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Learning about business development from MVRDV

Learning about business development from MVRDV

It’s heartening to hear from Jan Knikker, Partner for Development at MVRDV, that despite the practice’s stellar image, business development – as for everyone else – remains ‘a continuous challenge’ grounded in hard work.

Knikker has had a sparkling career in journalism and communications, having started out as a lifestyle journalist on the French Riviera, Knikker spent almost a decade in the 2000s at OMA, where he played a pivotal role as Head of Public Relations. He helped establish the office as a globally recognised practice, and Rem Koolhaas as an internationally renowned architectural theorist and provocateur.

MVRDV’s Seoullo 7017 Skygarden: two million visitors have visited the disused city highway in Seoul, since it was opened as a linear botanical park at the end of May. Image courtesy MVRDV, © Ossip.

He learned from Koolhaas the importance of humility:

‘Rem knew that even after receiving two of the highest honours in the discipline, he was not able to just pick his favourite projects. He gave fascinating lectures about the actual status of the architect, but he also taught me determination and disciplined hard work. Even when you are on top of your discipline, you have to fight,’ he says.

Having joined MVRDV in 2008 as Head of Public Relations and Business Development, Knikker has brought a joined up and disciplined approach to the two functions. For Knikker, they are two sides of the same coin:

‘Communications and business development are two extremely related disciplines. To me communication that builds your general reputation and recognition is the first step; business development that reaches out to specific clients and secures projects is simply the second step.’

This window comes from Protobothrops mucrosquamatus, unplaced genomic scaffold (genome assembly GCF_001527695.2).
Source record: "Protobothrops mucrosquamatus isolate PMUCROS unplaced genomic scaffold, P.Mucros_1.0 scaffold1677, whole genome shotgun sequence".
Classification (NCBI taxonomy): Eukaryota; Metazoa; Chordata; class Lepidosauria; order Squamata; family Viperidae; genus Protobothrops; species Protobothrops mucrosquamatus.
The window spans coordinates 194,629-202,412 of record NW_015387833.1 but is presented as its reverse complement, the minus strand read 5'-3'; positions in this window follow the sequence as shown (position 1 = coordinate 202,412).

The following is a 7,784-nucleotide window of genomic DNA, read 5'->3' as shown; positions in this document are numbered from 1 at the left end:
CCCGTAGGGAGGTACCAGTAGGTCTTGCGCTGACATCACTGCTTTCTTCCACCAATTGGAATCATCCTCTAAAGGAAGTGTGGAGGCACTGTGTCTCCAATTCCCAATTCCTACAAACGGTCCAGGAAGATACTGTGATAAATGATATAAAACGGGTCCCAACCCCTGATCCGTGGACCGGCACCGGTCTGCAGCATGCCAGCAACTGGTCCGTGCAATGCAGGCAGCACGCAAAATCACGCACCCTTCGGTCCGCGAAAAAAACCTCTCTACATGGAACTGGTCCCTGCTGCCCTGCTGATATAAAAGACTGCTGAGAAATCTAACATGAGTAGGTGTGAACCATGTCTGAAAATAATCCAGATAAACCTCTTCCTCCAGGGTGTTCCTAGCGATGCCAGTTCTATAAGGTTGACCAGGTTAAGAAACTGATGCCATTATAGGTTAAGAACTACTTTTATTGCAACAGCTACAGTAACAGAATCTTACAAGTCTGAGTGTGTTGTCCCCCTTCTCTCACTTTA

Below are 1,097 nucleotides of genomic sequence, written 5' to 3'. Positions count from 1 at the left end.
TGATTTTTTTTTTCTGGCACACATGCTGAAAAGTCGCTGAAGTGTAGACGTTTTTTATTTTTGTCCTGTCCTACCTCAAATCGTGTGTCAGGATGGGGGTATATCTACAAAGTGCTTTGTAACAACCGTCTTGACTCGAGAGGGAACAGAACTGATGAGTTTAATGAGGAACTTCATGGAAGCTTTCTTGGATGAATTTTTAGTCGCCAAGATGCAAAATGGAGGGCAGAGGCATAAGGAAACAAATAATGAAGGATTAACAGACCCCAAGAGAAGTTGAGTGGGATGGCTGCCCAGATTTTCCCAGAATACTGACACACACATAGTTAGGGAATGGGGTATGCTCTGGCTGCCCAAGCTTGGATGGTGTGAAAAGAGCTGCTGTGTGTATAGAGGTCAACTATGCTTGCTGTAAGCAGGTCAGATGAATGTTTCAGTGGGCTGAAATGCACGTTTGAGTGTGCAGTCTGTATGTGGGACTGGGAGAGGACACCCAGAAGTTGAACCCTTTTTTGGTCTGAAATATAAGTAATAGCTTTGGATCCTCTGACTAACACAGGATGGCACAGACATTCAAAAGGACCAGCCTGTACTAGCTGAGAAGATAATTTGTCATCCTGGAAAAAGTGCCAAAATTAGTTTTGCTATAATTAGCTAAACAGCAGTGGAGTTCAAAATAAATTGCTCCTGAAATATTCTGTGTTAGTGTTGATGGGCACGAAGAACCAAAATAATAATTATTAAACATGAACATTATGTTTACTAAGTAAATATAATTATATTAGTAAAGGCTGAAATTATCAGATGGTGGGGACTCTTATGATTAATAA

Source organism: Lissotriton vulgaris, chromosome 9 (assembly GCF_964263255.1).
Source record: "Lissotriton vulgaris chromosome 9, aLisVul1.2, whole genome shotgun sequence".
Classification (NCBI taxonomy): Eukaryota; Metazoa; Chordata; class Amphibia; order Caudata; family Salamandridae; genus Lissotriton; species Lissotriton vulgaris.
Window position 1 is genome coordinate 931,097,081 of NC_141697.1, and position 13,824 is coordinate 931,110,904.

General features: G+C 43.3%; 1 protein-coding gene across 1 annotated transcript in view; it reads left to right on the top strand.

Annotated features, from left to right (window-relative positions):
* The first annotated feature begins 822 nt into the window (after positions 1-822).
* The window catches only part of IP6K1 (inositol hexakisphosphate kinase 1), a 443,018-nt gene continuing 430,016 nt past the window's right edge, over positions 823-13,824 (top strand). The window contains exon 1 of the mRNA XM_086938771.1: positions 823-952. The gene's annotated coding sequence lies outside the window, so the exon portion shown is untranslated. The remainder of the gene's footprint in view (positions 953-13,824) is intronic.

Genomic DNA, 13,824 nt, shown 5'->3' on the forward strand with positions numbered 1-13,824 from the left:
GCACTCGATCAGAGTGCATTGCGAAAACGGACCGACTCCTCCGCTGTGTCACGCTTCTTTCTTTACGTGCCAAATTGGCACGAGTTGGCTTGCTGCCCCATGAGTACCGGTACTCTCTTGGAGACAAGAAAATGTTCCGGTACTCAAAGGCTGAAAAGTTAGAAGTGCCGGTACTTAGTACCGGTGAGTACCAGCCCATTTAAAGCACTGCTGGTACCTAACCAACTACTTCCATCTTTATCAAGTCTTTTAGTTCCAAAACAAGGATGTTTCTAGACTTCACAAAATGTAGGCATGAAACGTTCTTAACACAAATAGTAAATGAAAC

MVRDV has invested in a strong visualisation department, which Knikkers regards as a crucial translation tool for the practice, making it as easy as possible for the general public to understand the architect’s vision.

This is not entirely novel, ‘architects of all ages used whatever was available to convince their clients’. The sophistication of contemporary techniques, though, comes with a warning, needing ‘to be handled with care, as every render is a promise’.

Now with 200 staff, MVRDV is a large practice working globally and across sectors. It, however, punches above its weight when compared to offices at the scale of Foster + Partners or Zaha Hadid Architects, which are several times its size. This requires a highly strategic approach to pursuing business with sufficient flexibility built in to enable MVRDV to pursue its longstanding social interests. Knikker reflects:

‘We have a set business development strategy that involves priorities for certain typologies and regions, but on the other hand we are quite fascinated by almost everything and try to maintain a very wide portfolio, from a vase to cities and every scale in-between. We are quite ambitious in this sense; specialisation would be much easier in terms of business development. Unlike many other architects that work exclusively on high-end or prestige projects, we believe that the foremost essence of an architect is to provide shelter and to take responsibility for the planet. To us this translates into having a strong portfolio in social housing, urban planning and research.’

The overall message for other architects pursuing business development is relentlessness and persistence: ‘just do it. Do it continuously and as much as you can in a way that suits you best.’

Smart Practice Conference 2017: New Opportunities takes place on 3 October 2017 at M Shed, Princes Wharf, Bristol.

Thanks to Jan Knikker, Partner/Development, MVRDV.

Text by Helen Castle. This is a ‘Practice News’ post edited by the RIBA Practice team. The team would like to hear your feedback and ideas for Practice News: practice@riba.org

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